You have the wire put in first. This is done in the X-ray department, so that your doctor can see exactly where to put the wire. You will have an injection of local anaesthetic first, which may sting. The doctor will place the wire so that the tip is in the area they need to sample and tape the end of it to your chest so it can’t move. Then, either the same day or the next day, you have the surgery to remove the area around the wire.

Worried about breast health?

Book a breast check, which includes a mammogram† and get a picture of your current health with our breast health check.

To book or to make an enquiry, call us on 0370 218 8122

However, if you are concerned that you may have a lump, please book an urgent GP appointment for assessment, it may be more appropriate to refer you to a specialist.

After your biopsy

You’ll usually be able to get dressed and go straight home or back to work after a core needle biopsy or fine needle biopsy. But try to take it easy for the rest of the day and don’t do too much. Your doctor may advise you not to do any heavy lifting for two days after a vacuum-assisted biopsy.

If you’ve had a wire-guided biopsy, you’ll need time for the anaesthetic to wear off. You can go home the same day, but will need someone to collect you as you shouldn’t drive.

Your nurse will tell you how to look after the area where you had the biopsy. You might have some bruising in the area afterwards – this will get better over the next week or so. If your breast feels sore, you can take over-the-counter painkillers such as paracetamol.

Side-effects and complications

Breast lump biopsy is a very safe procedure, but all medical procedures carry some risks.

Side effects

Side-effects are the temporary effects of having a procedure. After a breast lump biopsy, you may have:

  • soreness and tenderness in your breast for a few days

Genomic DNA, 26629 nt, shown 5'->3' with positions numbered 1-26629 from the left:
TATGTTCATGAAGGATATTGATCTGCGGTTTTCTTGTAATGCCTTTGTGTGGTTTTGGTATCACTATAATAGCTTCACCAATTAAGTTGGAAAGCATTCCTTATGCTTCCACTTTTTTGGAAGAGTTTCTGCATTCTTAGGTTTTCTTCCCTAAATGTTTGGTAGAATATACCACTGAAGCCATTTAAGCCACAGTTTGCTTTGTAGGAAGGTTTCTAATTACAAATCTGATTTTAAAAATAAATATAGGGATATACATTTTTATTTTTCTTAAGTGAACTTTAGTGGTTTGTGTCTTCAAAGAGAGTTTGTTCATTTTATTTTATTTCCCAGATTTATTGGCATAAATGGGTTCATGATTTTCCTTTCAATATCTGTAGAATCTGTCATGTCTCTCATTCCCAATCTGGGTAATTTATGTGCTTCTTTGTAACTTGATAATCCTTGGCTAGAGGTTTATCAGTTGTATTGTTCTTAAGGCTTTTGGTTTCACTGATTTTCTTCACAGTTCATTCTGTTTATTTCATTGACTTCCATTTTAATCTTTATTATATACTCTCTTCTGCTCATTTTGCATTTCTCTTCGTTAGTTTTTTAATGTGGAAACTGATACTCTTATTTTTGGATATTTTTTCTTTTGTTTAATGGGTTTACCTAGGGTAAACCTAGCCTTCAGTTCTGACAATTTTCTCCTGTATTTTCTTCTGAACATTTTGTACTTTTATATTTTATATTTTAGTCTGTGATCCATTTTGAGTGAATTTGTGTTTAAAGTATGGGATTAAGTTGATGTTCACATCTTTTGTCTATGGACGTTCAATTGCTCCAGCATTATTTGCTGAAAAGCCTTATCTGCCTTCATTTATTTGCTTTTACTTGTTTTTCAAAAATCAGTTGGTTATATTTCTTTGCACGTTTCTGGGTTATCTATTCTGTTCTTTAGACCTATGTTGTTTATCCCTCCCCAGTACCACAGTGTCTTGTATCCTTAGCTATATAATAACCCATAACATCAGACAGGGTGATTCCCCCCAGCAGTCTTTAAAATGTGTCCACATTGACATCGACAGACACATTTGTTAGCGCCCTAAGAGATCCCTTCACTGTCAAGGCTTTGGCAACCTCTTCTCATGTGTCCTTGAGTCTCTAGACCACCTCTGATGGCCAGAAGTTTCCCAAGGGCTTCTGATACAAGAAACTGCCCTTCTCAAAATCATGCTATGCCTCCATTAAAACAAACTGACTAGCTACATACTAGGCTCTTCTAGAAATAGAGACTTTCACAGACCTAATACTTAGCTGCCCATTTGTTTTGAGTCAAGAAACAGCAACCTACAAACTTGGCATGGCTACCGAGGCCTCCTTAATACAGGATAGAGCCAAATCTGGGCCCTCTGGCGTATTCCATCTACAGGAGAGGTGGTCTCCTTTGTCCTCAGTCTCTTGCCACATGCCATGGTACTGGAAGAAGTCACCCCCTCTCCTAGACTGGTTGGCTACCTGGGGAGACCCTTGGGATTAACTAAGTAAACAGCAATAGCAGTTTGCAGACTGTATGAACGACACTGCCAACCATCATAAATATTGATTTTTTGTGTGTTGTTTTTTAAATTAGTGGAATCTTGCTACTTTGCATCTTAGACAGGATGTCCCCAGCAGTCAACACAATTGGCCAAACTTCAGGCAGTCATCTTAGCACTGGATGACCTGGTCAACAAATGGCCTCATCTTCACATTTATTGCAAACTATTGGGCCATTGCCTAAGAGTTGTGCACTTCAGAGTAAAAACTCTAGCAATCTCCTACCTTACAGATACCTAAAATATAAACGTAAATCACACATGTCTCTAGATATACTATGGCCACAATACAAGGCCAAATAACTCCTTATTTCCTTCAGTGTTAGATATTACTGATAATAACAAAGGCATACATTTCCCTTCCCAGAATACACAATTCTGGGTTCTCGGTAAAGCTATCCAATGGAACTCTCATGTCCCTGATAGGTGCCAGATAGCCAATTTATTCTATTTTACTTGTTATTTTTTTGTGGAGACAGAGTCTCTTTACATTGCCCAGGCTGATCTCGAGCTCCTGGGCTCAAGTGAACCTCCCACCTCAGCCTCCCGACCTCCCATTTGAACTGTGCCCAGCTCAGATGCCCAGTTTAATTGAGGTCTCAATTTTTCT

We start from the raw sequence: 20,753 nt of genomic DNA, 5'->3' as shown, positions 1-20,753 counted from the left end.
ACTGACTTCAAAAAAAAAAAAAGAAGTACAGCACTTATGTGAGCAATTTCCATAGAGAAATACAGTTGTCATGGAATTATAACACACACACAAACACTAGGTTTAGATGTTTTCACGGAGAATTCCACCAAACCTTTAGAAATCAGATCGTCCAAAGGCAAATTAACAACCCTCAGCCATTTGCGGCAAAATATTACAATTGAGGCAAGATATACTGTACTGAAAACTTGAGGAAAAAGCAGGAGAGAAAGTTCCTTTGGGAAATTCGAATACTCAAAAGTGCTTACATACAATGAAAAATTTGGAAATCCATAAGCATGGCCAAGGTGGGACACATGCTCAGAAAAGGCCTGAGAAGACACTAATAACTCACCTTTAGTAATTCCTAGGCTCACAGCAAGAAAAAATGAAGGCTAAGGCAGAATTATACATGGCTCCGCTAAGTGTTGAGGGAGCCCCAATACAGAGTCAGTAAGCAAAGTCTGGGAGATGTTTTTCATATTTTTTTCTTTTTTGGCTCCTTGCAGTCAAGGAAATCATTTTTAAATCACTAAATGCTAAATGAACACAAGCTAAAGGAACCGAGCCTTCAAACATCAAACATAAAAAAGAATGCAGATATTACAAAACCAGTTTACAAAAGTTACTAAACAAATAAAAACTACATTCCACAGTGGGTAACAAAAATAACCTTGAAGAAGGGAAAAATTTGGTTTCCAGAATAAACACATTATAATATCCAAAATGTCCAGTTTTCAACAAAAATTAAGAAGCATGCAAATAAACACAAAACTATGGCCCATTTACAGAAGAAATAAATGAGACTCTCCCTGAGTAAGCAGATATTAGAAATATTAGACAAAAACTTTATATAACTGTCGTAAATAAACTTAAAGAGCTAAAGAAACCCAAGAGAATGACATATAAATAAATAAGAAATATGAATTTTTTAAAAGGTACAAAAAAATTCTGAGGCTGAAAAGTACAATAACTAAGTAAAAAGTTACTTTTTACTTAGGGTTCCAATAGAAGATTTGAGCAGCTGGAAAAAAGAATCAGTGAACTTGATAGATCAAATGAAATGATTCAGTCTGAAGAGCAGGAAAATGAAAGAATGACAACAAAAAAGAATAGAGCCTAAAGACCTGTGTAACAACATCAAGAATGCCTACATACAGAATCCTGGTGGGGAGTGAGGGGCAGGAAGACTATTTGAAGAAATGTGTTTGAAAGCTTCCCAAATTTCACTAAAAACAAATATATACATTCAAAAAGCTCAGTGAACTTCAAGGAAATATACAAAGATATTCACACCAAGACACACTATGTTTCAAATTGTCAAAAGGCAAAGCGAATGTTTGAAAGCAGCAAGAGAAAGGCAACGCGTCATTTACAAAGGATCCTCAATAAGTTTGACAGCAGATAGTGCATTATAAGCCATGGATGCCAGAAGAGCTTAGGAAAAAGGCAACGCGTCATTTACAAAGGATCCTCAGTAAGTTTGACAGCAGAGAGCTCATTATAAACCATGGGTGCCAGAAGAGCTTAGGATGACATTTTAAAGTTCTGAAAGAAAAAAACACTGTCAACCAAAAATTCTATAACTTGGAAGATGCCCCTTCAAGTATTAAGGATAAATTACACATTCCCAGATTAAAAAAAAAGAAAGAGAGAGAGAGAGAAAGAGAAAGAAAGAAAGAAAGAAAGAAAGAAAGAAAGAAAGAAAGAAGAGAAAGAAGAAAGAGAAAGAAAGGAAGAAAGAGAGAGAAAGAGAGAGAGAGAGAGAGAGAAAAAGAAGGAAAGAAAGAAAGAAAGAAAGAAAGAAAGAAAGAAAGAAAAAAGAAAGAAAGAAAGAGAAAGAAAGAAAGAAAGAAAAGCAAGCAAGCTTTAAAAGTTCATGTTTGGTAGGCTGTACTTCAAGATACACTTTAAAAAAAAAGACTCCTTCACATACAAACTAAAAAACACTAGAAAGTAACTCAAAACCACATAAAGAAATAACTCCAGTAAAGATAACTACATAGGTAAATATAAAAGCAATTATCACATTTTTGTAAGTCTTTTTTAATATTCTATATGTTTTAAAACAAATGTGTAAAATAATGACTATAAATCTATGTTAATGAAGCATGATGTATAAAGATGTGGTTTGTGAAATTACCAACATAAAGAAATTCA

• swelling around the biopsy site
  • bruising around the area of the biopsy which will gradually fade


Complications are problems that happen during or after a procedure. Very few women have problems from a breast lump biopsy. Possible complications include:

  • bleeding, which may lead to a collection of blood under the skin (a haematoma)
  • infection of the biopsy site

Contact your doctor if the area where you had the biopsy becomes red, hot, swollen or increasingly painful.

Getting your results

Your doctor will send your biopsy to the laboratory for examination. It may take up to a week or two for your results to come back. When you have your biopsy, ask your doctor when you can expect your results and how you’ll get them.

It’s natural to feel anxious while waiting for test results. You might find it helpful to talk to a close friend or relative about how you’re feeling. Or you may prefer to talk to others who have been through a similar experience via a support group. Your doctor or nurse may know of such a group. You could also find one through some of the organisations listed in our section on other helpful websites.

You might feel discomfort during a breast biopsy but it shouldn’t be painful. You have some types of biopsies with a local anaesthetic. The anaesthetic injection might sting a little but it will numb the area of your breast where the biopsy is taken. There is more information in our section on having a breast biopsy.

Most breast biopsies turn out not to be cancer. About one in five women who have a breast biopsy will have cancer. So try not to worry too much if your doctor suggests you need one. There is more information in our section on breast cancer tests.

You’ll usually be able to go home or back to work on the day of your biopsy. The only exception is if you’ve had an excision biopsy, which needs a general anaesthetic. There is more information in our section on after your biopsy.

If you find a lump or any change in your breast, it’s important to see your GP. They will examine you and refer you to a breast clinic if they think there is any chance that the lump could be cancer. The clinic will carry out some tests, usually including a biopsy. There is information about different types of biopsy in our section on having a biopsy.